John Wallace (Wally) Palm 1935-2022
On Friday morning, Feb. 4, 2022, Wally passed away at his home in Sheridan, Wyoming with his wife and sole caregiver Louise by his side. He had endured the decline of Parkinson’s for the past eight years.
Wally was born to Frederick Nelson and Johnnie (Hazle) Palm on Dec. 16, 1935 at Stamford Texas and soon returned to the family ranch ten miles southeast of Albany, Texas. He was welcomed by grandmother Valina, Aunt Corinne, and brother Fred.
He grew up on the ranch doing the usual chores, hearing the many stories his grandmother related of frontier life, swimming in Hubbard Creek where one had to avoid the cottonmouths, and in Albany where his parents also had a house.
He attended school in Albany where his mother was a teacher for several years and joined his parents in attending Matthews Memorial Presbyterian Church.
Wally knew from an early age that he would become a rancher. As a teenager he was active in FFA and was named Lone Star Farmer of Texas, receiving his award in Houston and a letter from then Senator Lyndon Baines Johnson. Always an industrious person, he held part time jobs whereby he saved enough to buy his first car. His father told him the car would nickel him to death but Wally maintained his Dad was wrong as the car actually dollared him. The pranks of Wally and boyhood friend Bill Booker are legendary as are the stories of living next door to Travis Sears.
His parents purchased and moved to a ranch in Colorado in 1950; however Wally remained in Albany where he continued to work at the family ranch and attend high school, graduating in 1954. He then attended Colorado A&M, which became CSU during his time there, and joined AGR where he lived in the Chapter House, establishing great friendships and many fond memories. In 1958 he received his Bachelor of Science degree in animal production that was awarded by special guest Eleanor Roosevelt whose grandson was also a student at CSU.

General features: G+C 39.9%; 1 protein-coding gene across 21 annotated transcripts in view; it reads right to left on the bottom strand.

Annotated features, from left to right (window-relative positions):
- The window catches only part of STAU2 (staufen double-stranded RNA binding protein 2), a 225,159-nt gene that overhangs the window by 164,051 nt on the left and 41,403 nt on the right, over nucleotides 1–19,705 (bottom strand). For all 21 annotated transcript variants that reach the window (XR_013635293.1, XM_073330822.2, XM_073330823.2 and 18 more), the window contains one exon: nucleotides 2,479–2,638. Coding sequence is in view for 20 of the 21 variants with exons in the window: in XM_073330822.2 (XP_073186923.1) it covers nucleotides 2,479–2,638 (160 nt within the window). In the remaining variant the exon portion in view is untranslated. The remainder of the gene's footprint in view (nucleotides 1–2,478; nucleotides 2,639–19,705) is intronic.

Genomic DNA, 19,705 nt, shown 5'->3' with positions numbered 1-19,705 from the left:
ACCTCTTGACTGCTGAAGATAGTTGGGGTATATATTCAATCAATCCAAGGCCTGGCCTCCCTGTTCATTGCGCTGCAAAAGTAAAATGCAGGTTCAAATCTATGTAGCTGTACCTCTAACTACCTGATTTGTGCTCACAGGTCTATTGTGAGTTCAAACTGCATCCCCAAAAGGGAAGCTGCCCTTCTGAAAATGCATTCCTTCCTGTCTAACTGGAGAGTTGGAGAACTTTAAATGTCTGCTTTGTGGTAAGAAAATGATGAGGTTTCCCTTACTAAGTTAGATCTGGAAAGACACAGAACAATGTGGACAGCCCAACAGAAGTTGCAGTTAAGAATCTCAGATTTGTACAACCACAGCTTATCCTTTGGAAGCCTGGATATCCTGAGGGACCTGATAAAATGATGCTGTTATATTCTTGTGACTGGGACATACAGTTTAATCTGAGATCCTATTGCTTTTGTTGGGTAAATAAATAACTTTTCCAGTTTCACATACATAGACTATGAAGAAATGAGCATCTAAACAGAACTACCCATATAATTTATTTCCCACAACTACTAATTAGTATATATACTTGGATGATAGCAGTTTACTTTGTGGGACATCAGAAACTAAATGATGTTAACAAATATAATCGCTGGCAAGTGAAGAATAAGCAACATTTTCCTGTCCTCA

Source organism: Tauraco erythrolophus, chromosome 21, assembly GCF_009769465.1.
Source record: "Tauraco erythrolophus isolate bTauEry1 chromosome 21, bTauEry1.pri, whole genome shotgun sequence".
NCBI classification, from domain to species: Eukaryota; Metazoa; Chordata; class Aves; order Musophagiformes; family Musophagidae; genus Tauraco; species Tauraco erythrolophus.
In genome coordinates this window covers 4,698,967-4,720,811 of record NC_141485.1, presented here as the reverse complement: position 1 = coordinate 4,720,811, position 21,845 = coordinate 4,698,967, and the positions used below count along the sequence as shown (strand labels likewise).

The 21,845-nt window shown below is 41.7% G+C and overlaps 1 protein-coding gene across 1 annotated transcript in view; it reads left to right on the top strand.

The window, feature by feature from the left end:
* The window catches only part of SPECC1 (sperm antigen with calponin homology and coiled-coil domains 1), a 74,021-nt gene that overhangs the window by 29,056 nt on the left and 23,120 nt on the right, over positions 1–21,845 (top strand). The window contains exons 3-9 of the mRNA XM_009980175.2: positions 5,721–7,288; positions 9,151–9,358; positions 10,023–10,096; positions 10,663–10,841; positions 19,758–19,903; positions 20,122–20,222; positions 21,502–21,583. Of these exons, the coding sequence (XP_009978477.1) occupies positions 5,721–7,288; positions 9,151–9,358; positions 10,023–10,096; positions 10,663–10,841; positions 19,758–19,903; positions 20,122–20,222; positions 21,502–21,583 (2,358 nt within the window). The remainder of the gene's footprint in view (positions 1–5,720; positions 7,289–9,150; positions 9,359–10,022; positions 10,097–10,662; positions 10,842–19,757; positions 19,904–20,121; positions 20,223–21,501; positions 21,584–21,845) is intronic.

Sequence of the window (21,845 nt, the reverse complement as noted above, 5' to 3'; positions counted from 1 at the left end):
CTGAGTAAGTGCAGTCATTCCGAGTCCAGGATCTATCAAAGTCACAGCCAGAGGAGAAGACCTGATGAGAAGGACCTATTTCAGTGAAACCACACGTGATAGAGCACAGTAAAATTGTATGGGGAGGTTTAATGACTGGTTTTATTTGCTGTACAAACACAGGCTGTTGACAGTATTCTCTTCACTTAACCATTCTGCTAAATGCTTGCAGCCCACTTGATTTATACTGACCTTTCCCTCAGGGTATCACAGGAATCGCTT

Upon graduation he and fraternity brother Martin Lodge traveled to Florida and in a call back home learned his draft papers had arrived. He returned to Colorado, was inducted into the Army, went through Basic at Fort Hood (where Elvis Presley had just finished his training and gifted the barracks with a floor polishing machine) and was stationed at Fort Bliss for the remainder of his term. So much for traveling the world. During his time he became very interested in the stock market and spent a good deal of time in the Base library doing market research.
Following his release from the Army he returned to Colorado and joined his father in the ranching business. In 1960 Wally and his father drove up to Miles City, Montana to buy cattle. It was there they met Weldon Birdwell who showed them the old Fulton Ranch that had just come back on the market. They literally fell in love with the ranch located south of Ismay and made arrangements for its purchase. Wally ‘batched’ at the ranch until his parents sold and closed out the Colorado ranch and moved to Montana.